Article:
This evidence also proposes that such interaction can improve some aspects of mental and mental health, such as reducing feelings of anxiety and mental fatigue and restoring the ability to pay attention and concentrate.
But there is more, it turns out that the feeling of being a part of nature is directly related to one's sense of vitality, happiness, and satisfaction with life, as well as to one's feeling of attention, alertness, and importance in life, as well as to the decline of what is known as” cognitive anxiety”.
Richardson says these relationships are similar in importance to those that have been found to link one's well-being and well-being to other variables such as marriage and education,
He adds that recent analyses have revealed that those who have strong connections with nature feel more satisfied with life, and that these connections have positive effects on them and give them more vitality, at levels similar to those caused by previously known factors, as they bring satisfaction to humans, such as high personal income.
An understanding was beginning to emerge of the nature of the paths and activities that could lead to a strengthened connection with nature. Here it can be argued that educational curricula that include creative activities strengthen this connection in the short term, while this is not achieved as a result of similar knowledge-based activities.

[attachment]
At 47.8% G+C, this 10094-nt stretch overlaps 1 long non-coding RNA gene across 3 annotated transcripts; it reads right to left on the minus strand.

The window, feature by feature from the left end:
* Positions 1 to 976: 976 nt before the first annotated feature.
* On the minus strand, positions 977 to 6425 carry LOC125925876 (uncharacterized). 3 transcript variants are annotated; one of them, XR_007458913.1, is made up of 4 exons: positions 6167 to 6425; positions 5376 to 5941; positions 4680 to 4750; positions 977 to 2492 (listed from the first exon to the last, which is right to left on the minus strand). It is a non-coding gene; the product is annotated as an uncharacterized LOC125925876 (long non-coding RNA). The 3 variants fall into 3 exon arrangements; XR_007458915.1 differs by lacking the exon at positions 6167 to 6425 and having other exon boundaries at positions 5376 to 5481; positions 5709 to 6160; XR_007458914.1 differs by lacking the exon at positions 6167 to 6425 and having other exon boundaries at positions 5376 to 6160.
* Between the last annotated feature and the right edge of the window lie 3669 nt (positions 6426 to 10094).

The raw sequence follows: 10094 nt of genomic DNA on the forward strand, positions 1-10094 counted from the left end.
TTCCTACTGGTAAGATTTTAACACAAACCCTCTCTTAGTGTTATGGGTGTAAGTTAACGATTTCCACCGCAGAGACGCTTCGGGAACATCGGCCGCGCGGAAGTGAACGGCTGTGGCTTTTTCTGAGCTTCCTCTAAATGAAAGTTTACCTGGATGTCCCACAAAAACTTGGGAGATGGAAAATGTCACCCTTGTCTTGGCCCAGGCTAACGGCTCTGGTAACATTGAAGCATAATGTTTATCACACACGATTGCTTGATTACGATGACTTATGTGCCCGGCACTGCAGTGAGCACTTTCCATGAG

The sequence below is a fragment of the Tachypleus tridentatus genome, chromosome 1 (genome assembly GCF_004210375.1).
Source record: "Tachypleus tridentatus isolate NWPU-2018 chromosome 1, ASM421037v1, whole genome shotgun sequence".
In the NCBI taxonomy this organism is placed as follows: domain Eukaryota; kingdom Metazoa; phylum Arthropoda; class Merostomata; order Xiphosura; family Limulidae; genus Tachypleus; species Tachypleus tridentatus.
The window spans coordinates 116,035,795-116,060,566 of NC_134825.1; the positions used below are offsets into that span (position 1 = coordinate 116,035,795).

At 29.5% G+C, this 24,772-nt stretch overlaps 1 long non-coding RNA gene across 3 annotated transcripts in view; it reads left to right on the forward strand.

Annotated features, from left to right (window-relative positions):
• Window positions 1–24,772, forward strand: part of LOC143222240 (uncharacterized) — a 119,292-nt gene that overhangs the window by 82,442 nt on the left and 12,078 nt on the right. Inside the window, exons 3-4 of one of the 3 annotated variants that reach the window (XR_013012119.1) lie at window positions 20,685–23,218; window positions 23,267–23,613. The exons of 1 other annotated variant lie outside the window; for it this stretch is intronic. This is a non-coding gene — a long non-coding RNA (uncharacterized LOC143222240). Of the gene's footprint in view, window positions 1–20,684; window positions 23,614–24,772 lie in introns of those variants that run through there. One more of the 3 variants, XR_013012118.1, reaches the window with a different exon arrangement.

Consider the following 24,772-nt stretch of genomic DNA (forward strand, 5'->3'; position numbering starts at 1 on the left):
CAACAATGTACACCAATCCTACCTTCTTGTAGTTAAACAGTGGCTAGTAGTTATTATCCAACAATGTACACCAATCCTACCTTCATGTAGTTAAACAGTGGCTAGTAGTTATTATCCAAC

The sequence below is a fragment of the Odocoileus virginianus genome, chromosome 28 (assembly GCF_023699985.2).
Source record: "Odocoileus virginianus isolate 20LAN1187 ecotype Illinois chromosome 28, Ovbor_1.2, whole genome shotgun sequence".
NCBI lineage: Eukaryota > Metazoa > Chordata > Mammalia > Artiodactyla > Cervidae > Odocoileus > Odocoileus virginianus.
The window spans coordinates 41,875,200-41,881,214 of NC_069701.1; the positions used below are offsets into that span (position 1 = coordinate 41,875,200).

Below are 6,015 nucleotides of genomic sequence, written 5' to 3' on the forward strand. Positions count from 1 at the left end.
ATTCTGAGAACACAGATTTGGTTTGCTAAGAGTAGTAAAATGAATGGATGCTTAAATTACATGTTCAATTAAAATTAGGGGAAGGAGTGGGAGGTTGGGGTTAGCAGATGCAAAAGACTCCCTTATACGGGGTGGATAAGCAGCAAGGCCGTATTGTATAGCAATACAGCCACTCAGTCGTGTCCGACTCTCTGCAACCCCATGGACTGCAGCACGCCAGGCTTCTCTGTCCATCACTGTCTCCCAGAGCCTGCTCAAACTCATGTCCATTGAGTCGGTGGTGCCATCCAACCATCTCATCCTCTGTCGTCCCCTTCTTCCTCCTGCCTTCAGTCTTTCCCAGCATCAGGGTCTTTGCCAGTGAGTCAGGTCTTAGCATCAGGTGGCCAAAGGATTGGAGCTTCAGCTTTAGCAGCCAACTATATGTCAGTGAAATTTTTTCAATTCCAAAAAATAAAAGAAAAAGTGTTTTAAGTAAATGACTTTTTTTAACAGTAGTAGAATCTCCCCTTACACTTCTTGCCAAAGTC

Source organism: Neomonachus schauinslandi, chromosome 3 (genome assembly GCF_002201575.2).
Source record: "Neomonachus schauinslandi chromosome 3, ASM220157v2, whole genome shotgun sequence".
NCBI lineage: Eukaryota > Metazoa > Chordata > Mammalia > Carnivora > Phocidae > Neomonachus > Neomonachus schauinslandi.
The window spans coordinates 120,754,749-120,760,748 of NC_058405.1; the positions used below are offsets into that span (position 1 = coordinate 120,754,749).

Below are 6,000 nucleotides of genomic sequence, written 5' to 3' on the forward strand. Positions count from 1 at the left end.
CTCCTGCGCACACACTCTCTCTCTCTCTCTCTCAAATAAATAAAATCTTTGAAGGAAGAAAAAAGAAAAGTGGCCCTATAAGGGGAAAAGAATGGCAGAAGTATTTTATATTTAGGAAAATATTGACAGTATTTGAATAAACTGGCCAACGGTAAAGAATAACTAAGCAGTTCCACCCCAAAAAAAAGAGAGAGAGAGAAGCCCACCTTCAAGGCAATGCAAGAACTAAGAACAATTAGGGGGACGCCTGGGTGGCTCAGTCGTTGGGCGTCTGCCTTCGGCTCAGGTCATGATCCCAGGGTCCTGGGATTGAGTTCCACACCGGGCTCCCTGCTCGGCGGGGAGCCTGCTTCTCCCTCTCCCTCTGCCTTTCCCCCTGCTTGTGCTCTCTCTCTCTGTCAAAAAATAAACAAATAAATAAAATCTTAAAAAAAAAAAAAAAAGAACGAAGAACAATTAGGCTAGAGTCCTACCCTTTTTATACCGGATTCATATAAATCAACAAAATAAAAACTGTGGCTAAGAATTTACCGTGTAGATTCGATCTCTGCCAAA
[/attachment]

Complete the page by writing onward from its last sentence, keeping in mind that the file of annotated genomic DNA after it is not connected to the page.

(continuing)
Considered that the paths that help a person feel closer to nature are represented by the following concepts: “communication, emotion, sense of meaning, feeling compassion and compassion, interaction with natural beauty”. It has even been proven that the activities associated with these paths significantly increase the connection with nature, compared to just walking alone along its sides, entering urban environments or coming into contact with it.
On the other hand, more scientific and knowledge-based activities have not been shown to play a role in helping to strengthen the relationship between humans and nature.
I doubt that this relationship is mutual, just as it has been proven that interaction with nature is of obvious importance for human health and happiness, surely that interaction itself is also important for the protection of nature and the environment.
If we can help humans connect with nature
it will not only be good for them, but it will also be great news for nature,” explains Lucy Robert. Robert explains the reason for this by saying that the more people care – in essence—about the surrounding nature, its value and positive impact on their lives, the more they want to protect it from destruction.